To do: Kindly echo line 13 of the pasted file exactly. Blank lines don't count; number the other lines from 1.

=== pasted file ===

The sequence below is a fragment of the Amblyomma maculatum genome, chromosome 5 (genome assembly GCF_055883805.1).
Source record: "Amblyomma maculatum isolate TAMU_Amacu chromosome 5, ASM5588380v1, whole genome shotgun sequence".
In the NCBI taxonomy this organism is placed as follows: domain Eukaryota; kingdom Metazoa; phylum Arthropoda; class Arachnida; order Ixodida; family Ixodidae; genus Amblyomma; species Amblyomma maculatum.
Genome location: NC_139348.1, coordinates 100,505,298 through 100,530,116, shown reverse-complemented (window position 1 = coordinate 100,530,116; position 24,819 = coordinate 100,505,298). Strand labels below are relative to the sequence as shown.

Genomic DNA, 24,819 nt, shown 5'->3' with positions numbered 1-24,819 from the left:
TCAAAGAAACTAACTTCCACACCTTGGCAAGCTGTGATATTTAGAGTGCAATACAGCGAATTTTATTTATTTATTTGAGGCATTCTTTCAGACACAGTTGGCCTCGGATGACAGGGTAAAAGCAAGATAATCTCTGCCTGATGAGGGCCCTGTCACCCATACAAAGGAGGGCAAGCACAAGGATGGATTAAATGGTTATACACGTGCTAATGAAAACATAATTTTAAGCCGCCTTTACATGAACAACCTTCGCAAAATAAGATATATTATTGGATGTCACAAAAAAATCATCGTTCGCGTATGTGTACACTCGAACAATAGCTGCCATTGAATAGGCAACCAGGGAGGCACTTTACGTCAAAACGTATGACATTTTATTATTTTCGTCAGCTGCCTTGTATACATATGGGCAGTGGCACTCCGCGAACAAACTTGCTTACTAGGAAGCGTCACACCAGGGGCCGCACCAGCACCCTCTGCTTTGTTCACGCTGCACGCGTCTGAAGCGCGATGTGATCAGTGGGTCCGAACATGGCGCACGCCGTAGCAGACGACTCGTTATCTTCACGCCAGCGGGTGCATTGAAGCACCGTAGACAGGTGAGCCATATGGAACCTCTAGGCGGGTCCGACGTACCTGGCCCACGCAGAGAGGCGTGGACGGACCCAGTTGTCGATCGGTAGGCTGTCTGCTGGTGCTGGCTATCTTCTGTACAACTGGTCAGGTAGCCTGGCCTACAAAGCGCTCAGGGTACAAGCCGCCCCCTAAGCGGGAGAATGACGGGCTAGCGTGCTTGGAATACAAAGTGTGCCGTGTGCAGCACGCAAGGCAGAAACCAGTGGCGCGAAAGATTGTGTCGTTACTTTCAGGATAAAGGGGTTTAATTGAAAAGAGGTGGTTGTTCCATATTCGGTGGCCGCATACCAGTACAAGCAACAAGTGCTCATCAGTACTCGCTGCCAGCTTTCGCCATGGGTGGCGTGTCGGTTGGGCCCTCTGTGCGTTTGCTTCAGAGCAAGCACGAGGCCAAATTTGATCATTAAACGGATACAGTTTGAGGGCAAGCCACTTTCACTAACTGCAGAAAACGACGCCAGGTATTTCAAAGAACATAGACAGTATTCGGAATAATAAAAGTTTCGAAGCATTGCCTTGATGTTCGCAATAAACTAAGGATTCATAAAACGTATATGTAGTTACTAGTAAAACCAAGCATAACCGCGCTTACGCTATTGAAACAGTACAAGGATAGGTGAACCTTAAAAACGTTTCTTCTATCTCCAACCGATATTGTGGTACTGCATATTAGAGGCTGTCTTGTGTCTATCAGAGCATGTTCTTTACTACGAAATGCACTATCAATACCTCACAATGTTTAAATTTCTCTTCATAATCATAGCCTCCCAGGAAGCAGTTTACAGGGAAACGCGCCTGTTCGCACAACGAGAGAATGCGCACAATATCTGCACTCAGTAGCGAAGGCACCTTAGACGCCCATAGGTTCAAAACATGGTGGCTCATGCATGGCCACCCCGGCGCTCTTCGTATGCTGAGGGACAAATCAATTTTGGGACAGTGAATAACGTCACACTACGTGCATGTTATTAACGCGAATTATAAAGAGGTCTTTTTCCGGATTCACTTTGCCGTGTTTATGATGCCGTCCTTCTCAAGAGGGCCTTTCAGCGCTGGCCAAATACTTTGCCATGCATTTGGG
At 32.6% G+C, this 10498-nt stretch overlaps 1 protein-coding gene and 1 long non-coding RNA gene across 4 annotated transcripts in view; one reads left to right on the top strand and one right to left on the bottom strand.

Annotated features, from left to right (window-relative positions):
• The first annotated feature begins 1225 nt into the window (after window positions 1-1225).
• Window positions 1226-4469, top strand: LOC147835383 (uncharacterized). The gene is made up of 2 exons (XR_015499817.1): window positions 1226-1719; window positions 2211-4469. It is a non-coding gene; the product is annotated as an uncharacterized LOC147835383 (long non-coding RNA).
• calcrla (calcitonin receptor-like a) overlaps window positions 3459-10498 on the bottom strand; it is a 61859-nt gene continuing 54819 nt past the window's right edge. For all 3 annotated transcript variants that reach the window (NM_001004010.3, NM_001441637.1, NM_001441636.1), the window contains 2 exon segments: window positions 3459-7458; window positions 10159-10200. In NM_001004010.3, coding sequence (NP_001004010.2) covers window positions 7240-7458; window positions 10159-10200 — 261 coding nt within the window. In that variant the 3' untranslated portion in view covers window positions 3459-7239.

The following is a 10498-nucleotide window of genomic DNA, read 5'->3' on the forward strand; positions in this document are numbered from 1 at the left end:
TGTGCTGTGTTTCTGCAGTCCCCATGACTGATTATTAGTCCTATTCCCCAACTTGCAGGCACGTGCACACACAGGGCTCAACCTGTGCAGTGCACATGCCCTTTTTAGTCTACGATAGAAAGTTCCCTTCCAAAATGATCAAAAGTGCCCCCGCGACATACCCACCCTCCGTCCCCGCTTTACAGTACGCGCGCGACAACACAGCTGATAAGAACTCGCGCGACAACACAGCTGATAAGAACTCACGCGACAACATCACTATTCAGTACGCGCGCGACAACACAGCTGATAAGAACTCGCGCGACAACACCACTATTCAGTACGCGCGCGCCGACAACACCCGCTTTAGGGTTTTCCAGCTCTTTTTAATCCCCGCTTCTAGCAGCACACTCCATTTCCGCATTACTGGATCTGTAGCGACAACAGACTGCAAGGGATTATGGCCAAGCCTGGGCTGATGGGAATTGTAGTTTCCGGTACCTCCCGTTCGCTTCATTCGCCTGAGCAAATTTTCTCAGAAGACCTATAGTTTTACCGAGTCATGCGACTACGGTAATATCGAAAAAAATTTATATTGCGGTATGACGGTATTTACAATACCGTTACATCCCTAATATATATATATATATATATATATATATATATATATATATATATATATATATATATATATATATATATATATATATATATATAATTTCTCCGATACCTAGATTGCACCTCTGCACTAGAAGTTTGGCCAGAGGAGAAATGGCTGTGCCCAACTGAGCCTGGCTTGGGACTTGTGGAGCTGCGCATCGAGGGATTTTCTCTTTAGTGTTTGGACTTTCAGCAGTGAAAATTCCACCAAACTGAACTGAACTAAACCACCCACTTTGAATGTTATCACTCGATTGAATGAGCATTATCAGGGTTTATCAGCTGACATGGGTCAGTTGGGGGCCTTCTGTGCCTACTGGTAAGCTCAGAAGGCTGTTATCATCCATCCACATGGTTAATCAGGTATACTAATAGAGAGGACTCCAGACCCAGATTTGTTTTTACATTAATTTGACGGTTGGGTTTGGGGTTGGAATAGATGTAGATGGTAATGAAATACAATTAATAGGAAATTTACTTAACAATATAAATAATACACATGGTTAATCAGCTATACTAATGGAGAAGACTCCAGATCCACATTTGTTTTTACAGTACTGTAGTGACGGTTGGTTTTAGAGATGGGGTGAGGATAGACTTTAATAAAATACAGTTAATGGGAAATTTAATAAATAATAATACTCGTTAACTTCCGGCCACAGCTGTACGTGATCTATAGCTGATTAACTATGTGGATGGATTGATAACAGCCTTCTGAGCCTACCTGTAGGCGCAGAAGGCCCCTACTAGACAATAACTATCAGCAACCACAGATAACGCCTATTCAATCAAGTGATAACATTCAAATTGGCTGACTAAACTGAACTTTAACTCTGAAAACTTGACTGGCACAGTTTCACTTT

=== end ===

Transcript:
TGTGCTGTGTTTCTGCAGTCCCCATGACTGATTATTAGTCCTATTCCCCAACTTGCAGGCACGTGCACACACAGGGCTCAACCTGTGCAGTGCACATGCCCTTTTTAGTCTACGATAGAAAGTTCCCTTCCAAAATGATCAAAAGTGCCCCCGCGACATACCCACCCTCCGTCCCCGCTTTACAGTACGCGCGCGACAACACAGCTGATAAGAACTCGCGCGACAACACAGCTGATAAGAACTCACGCGACAACATCACTATTCAGTACGCGCGCGACAACACAGCTGATAAGAACTCGCGCGACAACACCACTATTCAGTACGCGCGCGCCGACAACACCCGCTTTAGGGTTTTCCAGCTCTTTTTAATCCCCGCTTCTAGCAGCACACTCCATTTCCGCATTACTGGATCTGTAGCGACAACAGACTGCAAGGGATTATGGCCAAGCCTGGGCTGATGGGAATTGTAGTTTCCGGTACCTCCCGTTCGCTTCATTCGCCTGAGCAAATTTTCTCAGAAGACCTATAGTTTTACCGAGTCATGCGACTACGGTAATATCGAAAAAAATTTATATTGCGGTATGACGGTATTTACAATACCGTTACATCCCTAATATATATATATATATATATATATATATATATATATATATATATATATATATATATATATATATATATATATATATATATATAATTTCTCCGATACCTAGATTGCACCTCTGCACTAGAAGTTTGGCCAGAGGAGAAATGGCTGTGCCCAACTGAGCCTGGCTTGGGACTTGTGGAGCTGCGCATCGAGGGATTTTCTCTTTAGTGTTTGGACTTTCAGCAGTGAAAATTCCACCAAACTGAACTGAACTAAACCACCCACTTTGAATGTTATCACTCGATTGAATGAGCATTATCAGGGTTTATCAGCTGACATGGGTCAGTTGGGGGCCTTCTGTGCCTACTGGTAAGCTCAGAAGGCTGTTATCATCCATCCACATGGTTAATCAGGTATACTAATAGAGAGGACTCCAGACCCAGATTTGTTTTTACATTAATTTGACGGTTGGGTTTGGGGTTGGAATAGATGTAGATGGTAATGAAATACAATTAATAGGAAATTTACTTAACAATATAAATAATACACATGGTTAATCAGCTATACTAATGGAGAAGACTCCAGATCCACATTTGTTTTTACAGTACTGTAGTGACGGTTGGTTTTAGAGATGGGGTGAGGATAGACTTTAATAAAATACAGTTAATGGGAAATTTAATAAATAATAATACTCGTTAACTTCCGGCCACAGCTGTACGTGATCTATAGCTGATTAACTATGTGGATGGATTGATAACAGCCTTCTGAGCCTACCTGTAGGCGCAGAAGGCCCCTACTAGACAATAACTATCAGCAACCACAGATAACGCCTATTCAATCAAGTGATAACATTCAAATTGGCTGACTAAACTGAACTTTAACTCTGAAAACTTGACTGGCACAGTTTCACTTT